Not your mother's Avon lady: the new era of multilevel marketing

The Defenders' Bill McGinty takes a look into "social selling."

(NEWS CENTER) — You've probably seen the posts in your Facebook feed for companies like It Works, Beach Body, Shakeology, Arbonne and more. Those are multilevel marketing companies and the people who sell the products often promise big returns if you also join their team. Experts say there may be a reason to be cautious before you open your wallet.

Falmouth mom Laura Farraher joined It Works about two years ago. She sells the company's health and wellness products, in addition to recruiting other salespeople. "I never in a million years thought I would be selling anything," she says. The self-described introvert says the internet makes her business possible, adding "our outreach is now the world." Her friend Danielle Roy sells the beauty brand Nerium in order to make ends meet at home. "I raise my kids on a single income and it's allowed me not to miss a step in my financial contribution to my family."

» RELATED: FTC tips and advice on MLM

The women, like others in MLM, earn money for the products they sell and on the products sold by the people they recruit. "University of Southern Maine professor, Dr. Patricia Griffin says MLM can be a money maker, but cautions it's usually best for people trying to make a little extra money, rather than as a primary source of income. "Most of the time it's a few people make a lot of money," she says.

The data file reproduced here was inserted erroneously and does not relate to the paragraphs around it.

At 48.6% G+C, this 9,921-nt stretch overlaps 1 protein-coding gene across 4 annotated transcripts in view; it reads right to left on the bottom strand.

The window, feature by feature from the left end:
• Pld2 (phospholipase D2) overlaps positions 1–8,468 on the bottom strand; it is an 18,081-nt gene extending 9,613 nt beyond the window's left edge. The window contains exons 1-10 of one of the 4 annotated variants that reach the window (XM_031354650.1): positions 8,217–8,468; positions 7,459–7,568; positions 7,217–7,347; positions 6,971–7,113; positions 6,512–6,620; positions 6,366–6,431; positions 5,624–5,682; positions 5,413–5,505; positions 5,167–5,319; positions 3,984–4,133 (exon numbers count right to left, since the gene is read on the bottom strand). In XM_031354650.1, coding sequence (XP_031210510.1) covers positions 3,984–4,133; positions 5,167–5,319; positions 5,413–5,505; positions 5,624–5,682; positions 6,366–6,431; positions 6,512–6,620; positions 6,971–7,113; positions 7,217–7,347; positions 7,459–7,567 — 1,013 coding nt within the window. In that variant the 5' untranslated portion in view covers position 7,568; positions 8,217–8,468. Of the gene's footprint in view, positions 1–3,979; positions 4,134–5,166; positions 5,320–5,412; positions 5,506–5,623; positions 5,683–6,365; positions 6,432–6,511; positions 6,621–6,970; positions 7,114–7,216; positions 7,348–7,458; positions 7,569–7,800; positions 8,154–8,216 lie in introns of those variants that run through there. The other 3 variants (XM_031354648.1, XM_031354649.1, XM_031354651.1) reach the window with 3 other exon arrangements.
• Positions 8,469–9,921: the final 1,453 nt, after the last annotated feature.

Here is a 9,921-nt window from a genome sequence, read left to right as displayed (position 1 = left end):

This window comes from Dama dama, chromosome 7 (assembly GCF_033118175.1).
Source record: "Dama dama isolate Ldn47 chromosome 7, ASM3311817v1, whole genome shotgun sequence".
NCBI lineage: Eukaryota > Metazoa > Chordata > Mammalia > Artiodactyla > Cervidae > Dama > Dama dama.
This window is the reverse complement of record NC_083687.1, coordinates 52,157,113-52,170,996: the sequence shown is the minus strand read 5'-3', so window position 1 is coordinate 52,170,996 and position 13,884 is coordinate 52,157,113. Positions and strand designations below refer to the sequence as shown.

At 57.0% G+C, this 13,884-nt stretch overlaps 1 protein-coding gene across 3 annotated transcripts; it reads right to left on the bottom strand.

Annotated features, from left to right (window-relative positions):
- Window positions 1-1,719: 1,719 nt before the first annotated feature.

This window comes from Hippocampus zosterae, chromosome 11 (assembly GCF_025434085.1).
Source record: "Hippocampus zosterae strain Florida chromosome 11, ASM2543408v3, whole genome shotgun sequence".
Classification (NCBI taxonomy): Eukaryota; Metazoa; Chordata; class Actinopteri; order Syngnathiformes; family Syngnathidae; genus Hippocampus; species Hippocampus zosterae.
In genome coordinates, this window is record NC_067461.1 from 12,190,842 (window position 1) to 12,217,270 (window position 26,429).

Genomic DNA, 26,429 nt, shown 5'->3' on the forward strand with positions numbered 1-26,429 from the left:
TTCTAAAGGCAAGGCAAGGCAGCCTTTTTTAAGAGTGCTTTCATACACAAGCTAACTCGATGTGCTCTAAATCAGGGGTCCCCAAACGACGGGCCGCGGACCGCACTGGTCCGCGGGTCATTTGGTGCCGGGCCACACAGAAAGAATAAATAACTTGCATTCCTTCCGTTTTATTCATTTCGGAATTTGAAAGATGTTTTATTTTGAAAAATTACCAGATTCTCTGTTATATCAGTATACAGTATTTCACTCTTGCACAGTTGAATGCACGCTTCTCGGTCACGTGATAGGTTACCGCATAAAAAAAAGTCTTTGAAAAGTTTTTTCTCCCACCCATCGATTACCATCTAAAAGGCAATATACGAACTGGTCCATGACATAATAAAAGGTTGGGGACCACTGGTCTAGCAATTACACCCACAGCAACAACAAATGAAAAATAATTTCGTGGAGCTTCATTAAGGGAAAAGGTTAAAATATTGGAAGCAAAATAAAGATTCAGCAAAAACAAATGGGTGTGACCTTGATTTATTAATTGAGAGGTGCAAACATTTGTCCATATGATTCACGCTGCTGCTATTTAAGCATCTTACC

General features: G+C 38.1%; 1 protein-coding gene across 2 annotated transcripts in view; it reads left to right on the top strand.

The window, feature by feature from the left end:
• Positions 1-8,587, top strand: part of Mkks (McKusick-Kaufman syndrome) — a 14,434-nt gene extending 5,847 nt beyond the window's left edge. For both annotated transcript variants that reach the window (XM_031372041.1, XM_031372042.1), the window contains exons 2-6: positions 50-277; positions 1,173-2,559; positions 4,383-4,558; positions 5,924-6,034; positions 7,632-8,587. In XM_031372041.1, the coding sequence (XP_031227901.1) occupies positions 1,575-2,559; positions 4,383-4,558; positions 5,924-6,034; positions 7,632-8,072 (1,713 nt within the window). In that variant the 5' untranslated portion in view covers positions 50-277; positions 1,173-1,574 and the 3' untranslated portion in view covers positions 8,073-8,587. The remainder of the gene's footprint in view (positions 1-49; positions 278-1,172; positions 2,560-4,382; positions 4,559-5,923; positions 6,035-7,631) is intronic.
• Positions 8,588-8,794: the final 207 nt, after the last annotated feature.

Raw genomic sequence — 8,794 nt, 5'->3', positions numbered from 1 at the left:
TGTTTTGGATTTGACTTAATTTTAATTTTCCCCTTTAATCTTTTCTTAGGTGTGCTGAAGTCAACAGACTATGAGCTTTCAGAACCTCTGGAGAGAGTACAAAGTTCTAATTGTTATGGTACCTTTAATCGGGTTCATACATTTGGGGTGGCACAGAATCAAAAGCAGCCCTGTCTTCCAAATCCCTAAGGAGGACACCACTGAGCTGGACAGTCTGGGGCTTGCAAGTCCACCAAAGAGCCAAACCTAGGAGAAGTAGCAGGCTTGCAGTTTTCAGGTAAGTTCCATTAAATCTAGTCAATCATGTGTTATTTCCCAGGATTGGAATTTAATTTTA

The industry has its skeptics. Dr. Griffin says it's sometimes compared to a pyramid scheme. If a person makes most of their money based on sales to the public, it's usually a legitimate multilevel marketing plan. If money is earned based solely on the number of people recruited, it's usually considered a pyramid scheme. Pyramid schemes are illegal, and the vast majority of participants lose money.

» RELATED: Herbalife settlement with the FTC

Last year, Herbalife got into trouble with the Federal Trade Commission and agreed to pay $200 million to consumers and overhaul their business to avoid being charged with operating a pyramid scheme.

When it comes to MLM, Dr. Griffin says, "Do your homework. It could be a marvelous opportunity but do your homework.

© 2017 WCSH-TV


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